Exchanging People & Ideas Bridges the World’s Divides
6/4/10 Huffington Post
By John Kerry – U.S. Senator from Massachusetts
One year ago in Cairo, President Obama promised America and the world’s Muslims a new beginning “based on mutual interest and mutual respect.” Translating this message into better relationships will take action from all of us.
In the coming weeks, I will introduce a bill in Congress to create a new professional exchange program between the United States and Muslim-majority countries. This pilot program would allow young American professionals to spend six months overseas experiencing a new culture in Muslim countries while gaining new work experiences. And it would allow citizens of those countries to spend six months in the United States, where they will gain valuable work skills and see what life in America is all about. In a small but significant way, both journeys will help to lay the groundwork for improved relations going forward.
We’ve done this before. After World War II, our leaders — and particularly a young senator from Arkansas named J. William Fulbright — recognized the value of building bridges through exchanges. While the Fulbright program began modestly in 1946, today, 300,000 men and women have been proudly called “Fulbrighters.” The alumni list includes 40 Nobel Prize winners from 11 countries, and 7,500 new scholars every year. If you doubt that people-to-people exchanges are a good diplomatic investment, consider this: 20 of those young international Fulbright scholars who came to study in America went on to become heads of state.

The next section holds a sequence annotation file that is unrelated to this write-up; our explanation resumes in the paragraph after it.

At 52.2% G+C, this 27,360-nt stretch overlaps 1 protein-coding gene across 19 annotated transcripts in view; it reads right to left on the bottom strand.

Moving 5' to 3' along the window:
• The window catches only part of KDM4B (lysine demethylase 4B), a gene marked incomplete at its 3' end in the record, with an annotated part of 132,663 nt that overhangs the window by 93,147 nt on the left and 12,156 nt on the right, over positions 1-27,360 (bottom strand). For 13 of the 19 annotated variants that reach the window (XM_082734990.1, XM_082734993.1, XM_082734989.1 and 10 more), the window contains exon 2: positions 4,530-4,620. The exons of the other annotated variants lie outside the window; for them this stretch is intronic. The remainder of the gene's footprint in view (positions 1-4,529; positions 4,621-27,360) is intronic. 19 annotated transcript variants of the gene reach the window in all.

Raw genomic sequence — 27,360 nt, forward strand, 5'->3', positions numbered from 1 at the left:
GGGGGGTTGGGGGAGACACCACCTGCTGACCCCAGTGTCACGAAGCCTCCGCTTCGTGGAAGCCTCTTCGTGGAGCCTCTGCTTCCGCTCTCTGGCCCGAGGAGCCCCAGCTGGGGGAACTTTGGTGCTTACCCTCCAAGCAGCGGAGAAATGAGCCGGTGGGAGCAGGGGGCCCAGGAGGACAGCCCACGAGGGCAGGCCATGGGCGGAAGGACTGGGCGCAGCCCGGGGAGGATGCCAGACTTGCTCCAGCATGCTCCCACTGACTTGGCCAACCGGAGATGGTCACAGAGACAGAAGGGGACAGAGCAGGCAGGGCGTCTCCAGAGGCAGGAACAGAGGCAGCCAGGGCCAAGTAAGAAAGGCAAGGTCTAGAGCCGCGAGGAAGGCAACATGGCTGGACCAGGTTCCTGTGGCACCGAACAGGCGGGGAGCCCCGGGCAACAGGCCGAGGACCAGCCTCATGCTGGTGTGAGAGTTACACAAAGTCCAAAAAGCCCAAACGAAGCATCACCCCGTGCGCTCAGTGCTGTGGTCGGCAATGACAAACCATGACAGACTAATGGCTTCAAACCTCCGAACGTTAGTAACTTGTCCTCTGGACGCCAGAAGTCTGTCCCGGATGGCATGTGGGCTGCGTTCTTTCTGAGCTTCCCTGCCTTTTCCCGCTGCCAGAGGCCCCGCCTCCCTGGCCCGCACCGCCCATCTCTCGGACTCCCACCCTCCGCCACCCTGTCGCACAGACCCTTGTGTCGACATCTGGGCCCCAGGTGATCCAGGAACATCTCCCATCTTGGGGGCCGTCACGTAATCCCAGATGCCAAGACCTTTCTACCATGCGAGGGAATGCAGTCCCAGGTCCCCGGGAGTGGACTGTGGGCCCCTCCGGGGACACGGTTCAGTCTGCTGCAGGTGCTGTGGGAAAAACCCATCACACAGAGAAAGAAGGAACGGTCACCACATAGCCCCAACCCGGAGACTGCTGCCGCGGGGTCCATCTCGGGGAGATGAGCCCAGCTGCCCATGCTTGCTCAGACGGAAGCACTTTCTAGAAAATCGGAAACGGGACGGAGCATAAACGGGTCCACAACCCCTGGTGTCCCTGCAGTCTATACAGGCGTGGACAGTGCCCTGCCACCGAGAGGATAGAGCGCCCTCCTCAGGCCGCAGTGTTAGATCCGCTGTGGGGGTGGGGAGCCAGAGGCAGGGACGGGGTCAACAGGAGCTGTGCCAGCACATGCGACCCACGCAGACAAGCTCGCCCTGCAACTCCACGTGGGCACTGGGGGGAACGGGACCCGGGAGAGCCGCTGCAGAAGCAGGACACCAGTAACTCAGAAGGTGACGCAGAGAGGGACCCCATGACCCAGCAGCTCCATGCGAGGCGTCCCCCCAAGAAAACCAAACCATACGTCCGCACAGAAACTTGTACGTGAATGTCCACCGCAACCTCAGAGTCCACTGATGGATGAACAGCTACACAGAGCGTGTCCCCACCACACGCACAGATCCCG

Exchange programs like the Fulbright and others already build bridges among academics. This program will emphasize the next step: career development for young professionals.
Today, we stand at the crest of a demographic wave that will transform the early 21st century, particularly in the Arab world with the so-called “youth bulge.” Societies will feel enormous strain as they struggle to keep up with a growing population’s demands for more economic opportunities. We will need to meet these challenges head-on. By targeting professionals like teachers, city planners, public health workers and other professions, this program can be a valuable step in building professional capacity for societies to keep up. And by encouraging public-private partnerships, this program can help link our institutions, governments, charities, and businesses in common cause.
Of course, exchange programs alone cannot address the political issues that divide us. A year after Cairo, there is widespread frustration throughout many Muslim communities that not enough has been done to change the status quo — to address poverty, to champion democratic values and human rights, and to bring peace to Afghanistan and especially the Middle East.
For the entire article: http://www.huffingtonpost.com/john-kerry/exchanging-people-and-ide_b_601128.html